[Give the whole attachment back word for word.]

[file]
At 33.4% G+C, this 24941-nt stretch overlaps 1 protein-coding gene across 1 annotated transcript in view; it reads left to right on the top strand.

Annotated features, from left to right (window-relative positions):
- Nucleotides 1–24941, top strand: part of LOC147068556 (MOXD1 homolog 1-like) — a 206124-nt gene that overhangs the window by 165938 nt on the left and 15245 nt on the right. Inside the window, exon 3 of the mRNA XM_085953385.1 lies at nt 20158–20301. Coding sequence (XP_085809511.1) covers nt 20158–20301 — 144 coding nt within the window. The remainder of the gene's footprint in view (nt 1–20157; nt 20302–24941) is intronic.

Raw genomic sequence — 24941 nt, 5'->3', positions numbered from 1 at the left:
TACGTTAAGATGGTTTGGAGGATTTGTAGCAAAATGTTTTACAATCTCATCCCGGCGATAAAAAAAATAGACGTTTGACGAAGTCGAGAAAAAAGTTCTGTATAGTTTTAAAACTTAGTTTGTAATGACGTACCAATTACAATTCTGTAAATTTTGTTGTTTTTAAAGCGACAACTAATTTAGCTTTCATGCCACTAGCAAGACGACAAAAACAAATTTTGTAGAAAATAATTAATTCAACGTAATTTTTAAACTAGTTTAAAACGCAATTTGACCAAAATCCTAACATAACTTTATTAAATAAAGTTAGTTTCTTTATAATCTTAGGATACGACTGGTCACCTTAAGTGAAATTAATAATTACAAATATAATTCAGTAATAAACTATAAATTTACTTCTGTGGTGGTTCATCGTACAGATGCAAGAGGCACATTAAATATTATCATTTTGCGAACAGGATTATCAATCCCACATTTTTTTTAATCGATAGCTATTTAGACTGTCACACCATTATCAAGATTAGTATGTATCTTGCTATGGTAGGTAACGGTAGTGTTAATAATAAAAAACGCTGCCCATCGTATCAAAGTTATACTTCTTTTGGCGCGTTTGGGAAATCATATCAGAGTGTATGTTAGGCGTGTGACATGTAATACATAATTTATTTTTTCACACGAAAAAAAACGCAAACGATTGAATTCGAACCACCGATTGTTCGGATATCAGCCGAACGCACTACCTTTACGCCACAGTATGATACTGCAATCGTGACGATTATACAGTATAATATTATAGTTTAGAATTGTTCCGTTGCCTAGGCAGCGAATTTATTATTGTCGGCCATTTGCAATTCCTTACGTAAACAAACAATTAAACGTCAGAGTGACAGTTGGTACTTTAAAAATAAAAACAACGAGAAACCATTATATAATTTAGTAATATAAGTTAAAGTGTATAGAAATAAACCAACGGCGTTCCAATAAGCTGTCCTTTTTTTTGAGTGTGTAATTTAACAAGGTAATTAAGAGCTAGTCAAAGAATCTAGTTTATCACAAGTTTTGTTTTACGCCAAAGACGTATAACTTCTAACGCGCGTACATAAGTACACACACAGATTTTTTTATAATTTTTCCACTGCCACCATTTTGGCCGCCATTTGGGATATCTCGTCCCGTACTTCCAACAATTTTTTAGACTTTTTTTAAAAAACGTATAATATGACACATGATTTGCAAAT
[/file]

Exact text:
At 33.4% G+C, this 24941-nt stretch overlaps 1 protein-coding gene across 1 annotated transcript in view; it reads left to right on the top strand.

Annotated features, from left to right (window-relative positions):
- Nucleotides 1–24941, top strand: part of LOC147068556 (MOXD1 homolog 1-like) — a 206124-nt gene that overhangs the window by 165938 nt on the left and 15245 nt on the right. Inside the window, exon 3 of the mRNA XM_085953385.1 lies at nt 20158–20301. Coding sequence (XP_085809511.1) covers nt 20158–20301 — 144 coding nt within the window. The remainder of the gene's footprint in view (nt 1–20157; nt 20302–24941) is intronic.

Raw genomic sequence — 24941 nt, 5'->3', positions numbered from 1 at the left:
TACGTTAAGATGGTTTGGAGGATTTGTAGCAAAATGTTTTACAATCTCATCCCGGCGATAAAAAAAATAGACGTTTGACGAAGTCGAGAAAAAAGTTCTGTATAGTTTTAAAACTTAGTTTGTAATGACGTACCAATTACAATTCTGTAAATTTTGTTGTTTTTAAAGCGACAACTAATTTAGCTTTCATGCCACTAGCAAGACGACAAAAACAAATTTTGTAGAAAATAATTAATTCAACGTAATTTTTAAACTAGTTTAAAACGCAATTTGACCAAAATCCTAACATAACTTTATTAAATAAAGTTAGTTTCTTTATAATCTTAGGATACGACTGGTCACCTTAAGTGAAATTAATAATTACAAATATAATTCAGTAATAAACTATAAATTTACTTCTGTGGTGGTTCATCGTACAGATGCAAGAGGCACATTAAATATTATCATTTTGCGAACAGGATTATCAATCCCACATTTTTTTTAATCGATAGCTATTTAGACTGTCACACCATTATCAAGATTAGTATGTATCTTGCTATGGTAGGTAACGGTAGTGTTAATAATAAAAAACGCTGCCCATCGTATCAAAGTTATACTTCTTTTGGCGCGTTTGGGAAATCATATCAGAGTGTATGTTAGGCGTGTGACATGTAATACATAATTTATTTTTTCACACGAAAAAAAACGCAAACGATTGAATTCGAACCACCGATTGTTCGGATATCAGCCGAACGCACTACCTTTACGCCACAGTATGATACTGCAATCGTGACGATTATACAGTATAATATTATAGTTTAGAATTGTTCCGTTGCCTAGGCAGCGAATTTATTATTGTCGGCCATTTGCAATTCCTTACGTAAACAAACAATTAAACGTCAGAGTGACAGTTGGTACTTTAAAAATAAAAACAACGAGAAACCATTATATAATTTAGTAATATAAGTTAAAGTGTATAGAAATAAACCAACGGCGTTCCAATAAGCTGTCCTTTTTTTTGAGTGTGTAATTTAACAAGGTAATTAAGAGCTAGTCAAAGAATCTAGTTTATCACAAGTTTTGTTTTACGCCAAAGACGTATAACTTCTAACGCGCGTACATAAGTACACACACAGATTTTTTTATAATTTTTCCACTGCCACCATTTTGGCCGCCATTTGGGATATCTCGTCCCGTACTTCCAACAATTTTTTAGACTTTTTTTAAAAAACGTATAATATGACACATGATTTGCAAAT